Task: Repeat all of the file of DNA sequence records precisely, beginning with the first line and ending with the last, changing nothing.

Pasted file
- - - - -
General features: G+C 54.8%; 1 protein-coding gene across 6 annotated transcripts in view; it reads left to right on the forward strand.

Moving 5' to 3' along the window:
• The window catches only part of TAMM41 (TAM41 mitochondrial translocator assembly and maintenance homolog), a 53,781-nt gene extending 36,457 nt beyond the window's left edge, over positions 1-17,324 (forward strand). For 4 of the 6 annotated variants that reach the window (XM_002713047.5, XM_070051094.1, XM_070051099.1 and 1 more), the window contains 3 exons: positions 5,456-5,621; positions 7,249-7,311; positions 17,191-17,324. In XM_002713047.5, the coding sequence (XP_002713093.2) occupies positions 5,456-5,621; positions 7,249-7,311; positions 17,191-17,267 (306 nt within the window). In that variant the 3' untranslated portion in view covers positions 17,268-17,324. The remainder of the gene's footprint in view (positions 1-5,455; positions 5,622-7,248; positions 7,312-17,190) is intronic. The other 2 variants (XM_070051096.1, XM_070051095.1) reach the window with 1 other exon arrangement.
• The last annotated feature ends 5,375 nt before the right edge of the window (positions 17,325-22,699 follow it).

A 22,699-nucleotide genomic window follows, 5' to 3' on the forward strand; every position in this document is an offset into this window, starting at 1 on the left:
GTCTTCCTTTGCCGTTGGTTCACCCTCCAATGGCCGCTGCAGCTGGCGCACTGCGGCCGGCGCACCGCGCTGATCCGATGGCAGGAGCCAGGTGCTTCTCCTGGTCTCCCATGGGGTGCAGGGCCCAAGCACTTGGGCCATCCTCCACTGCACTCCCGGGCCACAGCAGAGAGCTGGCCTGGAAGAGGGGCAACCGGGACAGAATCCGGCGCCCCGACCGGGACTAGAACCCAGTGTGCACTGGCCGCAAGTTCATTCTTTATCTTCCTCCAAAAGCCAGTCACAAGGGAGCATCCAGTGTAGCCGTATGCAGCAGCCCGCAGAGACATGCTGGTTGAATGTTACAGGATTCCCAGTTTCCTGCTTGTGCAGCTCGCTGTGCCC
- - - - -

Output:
General features: G+C 54.8%; 1 protein-coding gene across 6 annotated transcripts in view; it reads left to right on the forward strand.

Moving 5' to 3' along the window:
• The window catches only part of TAMM41 (TAM41 mitochondrial translocator assembly and maintenance homolog), a 53,781-nt gene extending 36,457 nt beyond the window's left edge, over positions 1-17,324 (forward strand). For 4 of the 6 annotated variants that reach the window (XM_002713047.5, XM_070051094.1, XM_070051099.1 and 1 more), the window contains 3 exons: positions 5,456-5,621; positions 7,249-7,311; positions 17,191-17,324. In XM_002713047.5, the coding sequence (XP_002713093.2) occupies positions 5,456-5,621; positions 7,249-7,311; positions 17,191-17,267 (306 nt within the window). In that variant the 3' untranslated portion in view covers positions 17,268-17,324. The remainder of the gene's footprint in view (positions 1-5,455; positions 5,622-7,248; positions 7,312-17,190) is intronic. The other 2 variants (XM_070051096.1, XM_070051095.1) reach the window with 1 other exon arrangement.
• The last annotated feature ends 5,375 nt before the right edge of the window (positions 17,325-22,699 follow it).

A 22,699-nucleotide genomic window follows, 5' to 3' on the forward strand; every position in this document is an offset into this window, starting at 1 on the left:
GTCTTCCTTTGCCGTTGGTTCACCCTCCAATGGCCGCTGCAGCTGGCGCACTGCGGCCGGCGCACCGCGCTGATCCGATGGCAGGAGCCAGGTGCTTCTCCTGGTCTCCCATGGGGTGCAGGGCCCAAGCACTTGGGCCATCCTCCACTGCACTCCCGGGCCACAGCAGAGAGCTGGCCTGGAAGAGGGGCAACCGGGACAGAATCCGGCGCCCCGACCGGGACTAGAACCCAGTGTGCACTGGCCGCAAGTTCATTCTTTATCTTCCTCCAAAAGCCAGTCACAAGGGAGCATCCAGTGTAGCCGTATGCAGCAGCCCGCAGAGACATGCTGGTTGAATGTTACAGGATTCCCAGTTTCCTGCTTGTGCAGCTCGCTGTGCCC